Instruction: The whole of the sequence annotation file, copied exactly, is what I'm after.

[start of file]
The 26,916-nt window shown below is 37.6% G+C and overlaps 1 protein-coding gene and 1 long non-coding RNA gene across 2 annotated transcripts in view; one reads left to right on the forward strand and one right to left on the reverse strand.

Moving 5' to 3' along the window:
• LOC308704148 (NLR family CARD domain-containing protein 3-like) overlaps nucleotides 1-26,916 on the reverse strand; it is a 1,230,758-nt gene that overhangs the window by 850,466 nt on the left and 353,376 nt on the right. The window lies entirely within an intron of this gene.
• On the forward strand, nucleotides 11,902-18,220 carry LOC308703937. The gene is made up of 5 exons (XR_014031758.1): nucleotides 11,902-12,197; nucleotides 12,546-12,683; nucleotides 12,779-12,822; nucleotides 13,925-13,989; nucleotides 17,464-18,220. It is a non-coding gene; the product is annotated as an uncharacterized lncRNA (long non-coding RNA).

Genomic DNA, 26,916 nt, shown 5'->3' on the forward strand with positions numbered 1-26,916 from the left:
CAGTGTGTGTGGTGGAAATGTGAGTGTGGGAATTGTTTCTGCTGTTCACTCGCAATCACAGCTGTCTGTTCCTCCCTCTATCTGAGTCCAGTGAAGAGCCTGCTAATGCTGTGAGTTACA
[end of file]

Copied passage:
The 26,916-nt window shown below is 37.6% G+C and overlaps 1 protein-coding gene and 1 long non-coding RNA gene across 2 annotated transcripts in view; one reads left to right on the forward strand and one right to left on the reverse strand.

Moving 5' to 3' along the window:
• LOC308704148 (NLR family CARD domain-containing protein 3-like) overlaps nucleotides 1-26,916 on the reverse strand; it is a 1,230,758-nt gene that overhangs the window by 850,466 nt on the left and 353,376 nt on the right. The window lies entirely within an intron of this gene.
• On the forward strand, nucleotides 11,902-18,220 carry LOC308703937. The gene is made up of 5 exons (XR_014031758.1): nucleotides 11,902-12,197; nucleotides 12,546-12,683; nucleotides 12,779-12,822; nucleotides 13,925-13,989; nucleotides 17,464-18,220. It is a non-coding gene; the product is annotated as an uncharacterized lncRNA (long non-coding RNA).

Genomic DNA, 26,916 nt, shown 5'->3' on the forward strand with positions numbered 1-26,916 from the left:
CAGTGTGTGTGGTGGAAATGTGAGTGTGGGAATTGTTTCTGCTGTTCACTCGCAATCACAGCTGTCTGTTCCTCCCTCTATCTGAGTCCAGTGAAGAGCCTGCTAATGCTGTGAGTTACA